I like writing blogs about process-oriented work because I am sure this topic will influence the business agenda in the next decade. However, I deduce from customer reactions that many find it difficult to give process-oriented work the attention it deserves.
In my blogs I want to eliminate misunderstandings by discussing the topic from different perspectives.
This time my subject is the possible assumption that process-focused working has little appeal for the new generation of workers, knowledge workers, officials 2.0+, employees 2.0+.
I belong to the generation X, the baby boom generation. I grew up with the adage that there is a best practice for every in- or external problem and that it is possible to class and structure all issues from the outside in. As a matter of fact I still believe that this often can and should be done. Unfortunately, many of us have pushed it too far. We have made processes needlessly complex by adding activities for incidental cases to standard processes. As a result processes have become expensive for customers and boring for employees.
Often we don’t wonder what the meaning of a control activity is, whether an activity in our process adds value for the customer, let alone whether customers are willing to pay for certain activities.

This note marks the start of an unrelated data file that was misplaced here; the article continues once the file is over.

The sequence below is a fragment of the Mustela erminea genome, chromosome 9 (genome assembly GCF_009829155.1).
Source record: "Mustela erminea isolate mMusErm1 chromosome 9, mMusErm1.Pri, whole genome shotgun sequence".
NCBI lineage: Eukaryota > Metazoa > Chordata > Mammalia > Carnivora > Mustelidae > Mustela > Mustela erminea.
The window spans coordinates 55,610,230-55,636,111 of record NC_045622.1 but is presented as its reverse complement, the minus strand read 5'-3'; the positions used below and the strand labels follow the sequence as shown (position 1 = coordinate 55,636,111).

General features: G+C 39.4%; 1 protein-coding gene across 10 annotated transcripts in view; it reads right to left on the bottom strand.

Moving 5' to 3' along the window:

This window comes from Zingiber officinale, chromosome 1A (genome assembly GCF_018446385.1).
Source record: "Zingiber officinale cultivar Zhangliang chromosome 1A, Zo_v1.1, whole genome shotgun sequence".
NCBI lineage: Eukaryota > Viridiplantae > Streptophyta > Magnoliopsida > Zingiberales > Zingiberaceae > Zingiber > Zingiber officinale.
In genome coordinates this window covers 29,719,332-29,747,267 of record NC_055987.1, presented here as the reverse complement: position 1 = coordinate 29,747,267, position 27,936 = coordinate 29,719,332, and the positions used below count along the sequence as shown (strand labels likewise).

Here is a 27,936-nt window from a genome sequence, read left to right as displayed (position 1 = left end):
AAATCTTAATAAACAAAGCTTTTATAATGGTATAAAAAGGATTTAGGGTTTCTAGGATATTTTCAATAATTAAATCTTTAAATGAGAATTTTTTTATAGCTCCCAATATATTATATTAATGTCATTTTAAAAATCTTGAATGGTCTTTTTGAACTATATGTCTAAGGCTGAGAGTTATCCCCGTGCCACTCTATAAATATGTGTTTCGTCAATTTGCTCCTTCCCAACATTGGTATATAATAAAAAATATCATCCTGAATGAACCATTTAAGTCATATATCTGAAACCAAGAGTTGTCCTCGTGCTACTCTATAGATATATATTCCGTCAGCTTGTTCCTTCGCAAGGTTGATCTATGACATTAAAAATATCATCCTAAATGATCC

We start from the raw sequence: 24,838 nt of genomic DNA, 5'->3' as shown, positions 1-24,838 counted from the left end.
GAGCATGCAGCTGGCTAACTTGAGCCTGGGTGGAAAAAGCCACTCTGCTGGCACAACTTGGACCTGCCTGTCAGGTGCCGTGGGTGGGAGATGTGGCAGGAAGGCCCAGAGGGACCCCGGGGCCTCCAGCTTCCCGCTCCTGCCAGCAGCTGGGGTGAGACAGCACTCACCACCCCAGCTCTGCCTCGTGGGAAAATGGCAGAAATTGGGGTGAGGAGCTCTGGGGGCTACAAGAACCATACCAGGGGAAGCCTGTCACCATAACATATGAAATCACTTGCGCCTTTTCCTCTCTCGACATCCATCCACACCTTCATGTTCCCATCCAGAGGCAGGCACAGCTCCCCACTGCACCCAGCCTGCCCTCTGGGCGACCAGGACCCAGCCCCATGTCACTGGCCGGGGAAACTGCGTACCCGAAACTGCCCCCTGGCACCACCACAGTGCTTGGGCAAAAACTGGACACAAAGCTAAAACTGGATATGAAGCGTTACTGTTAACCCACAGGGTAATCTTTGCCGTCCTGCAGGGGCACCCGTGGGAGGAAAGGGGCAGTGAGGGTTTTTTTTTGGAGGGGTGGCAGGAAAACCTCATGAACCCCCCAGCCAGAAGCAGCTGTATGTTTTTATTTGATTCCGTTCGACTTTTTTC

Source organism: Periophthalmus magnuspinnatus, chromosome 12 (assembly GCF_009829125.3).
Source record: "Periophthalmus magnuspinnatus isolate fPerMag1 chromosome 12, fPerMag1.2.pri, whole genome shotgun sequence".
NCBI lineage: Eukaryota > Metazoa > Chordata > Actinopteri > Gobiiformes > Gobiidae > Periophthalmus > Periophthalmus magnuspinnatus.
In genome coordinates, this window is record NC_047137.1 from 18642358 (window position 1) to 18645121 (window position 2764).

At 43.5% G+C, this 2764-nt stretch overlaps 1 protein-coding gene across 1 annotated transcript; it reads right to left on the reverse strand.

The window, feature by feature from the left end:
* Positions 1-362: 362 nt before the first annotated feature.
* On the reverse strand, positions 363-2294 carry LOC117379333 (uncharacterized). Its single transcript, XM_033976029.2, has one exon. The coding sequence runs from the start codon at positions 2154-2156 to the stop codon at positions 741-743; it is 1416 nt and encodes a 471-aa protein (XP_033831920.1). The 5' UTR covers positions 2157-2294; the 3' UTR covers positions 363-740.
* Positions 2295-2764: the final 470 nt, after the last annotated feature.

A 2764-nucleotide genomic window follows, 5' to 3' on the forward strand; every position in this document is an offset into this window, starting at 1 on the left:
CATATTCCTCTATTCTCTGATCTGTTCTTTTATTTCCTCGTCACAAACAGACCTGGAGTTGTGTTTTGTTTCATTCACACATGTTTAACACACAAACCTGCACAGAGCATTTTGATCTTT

With the advent of new technology and the rise of the generations Y (the millennium generation) and Z (the internet generation) processes cast in concrete are no challenge for enterprising knowledge workers and no answer to any problems customers might have.
Therefore, we should get back to basics and only work with structured processes when it is really possible and generates profit, for instance by using straight-through processing. But it is still more important to separate business rules and systems. This, however, requires willingness to invest in BPM solutions and the courage to question the current process logic. Which is something the generations Y and Z have learned to do: putting the question why we are still working the way we do.
In recent years I have known the pleasure of learning much from ideas of workers on the shop floor. Thanks to new insights into process-focused working, almost any organization can benefit from simplifying work processes and making them more flexible. With the 5-S method, for example, it is possible to improve much with small effort. After all, processes from the past offer no guarantee for the future. Time for action!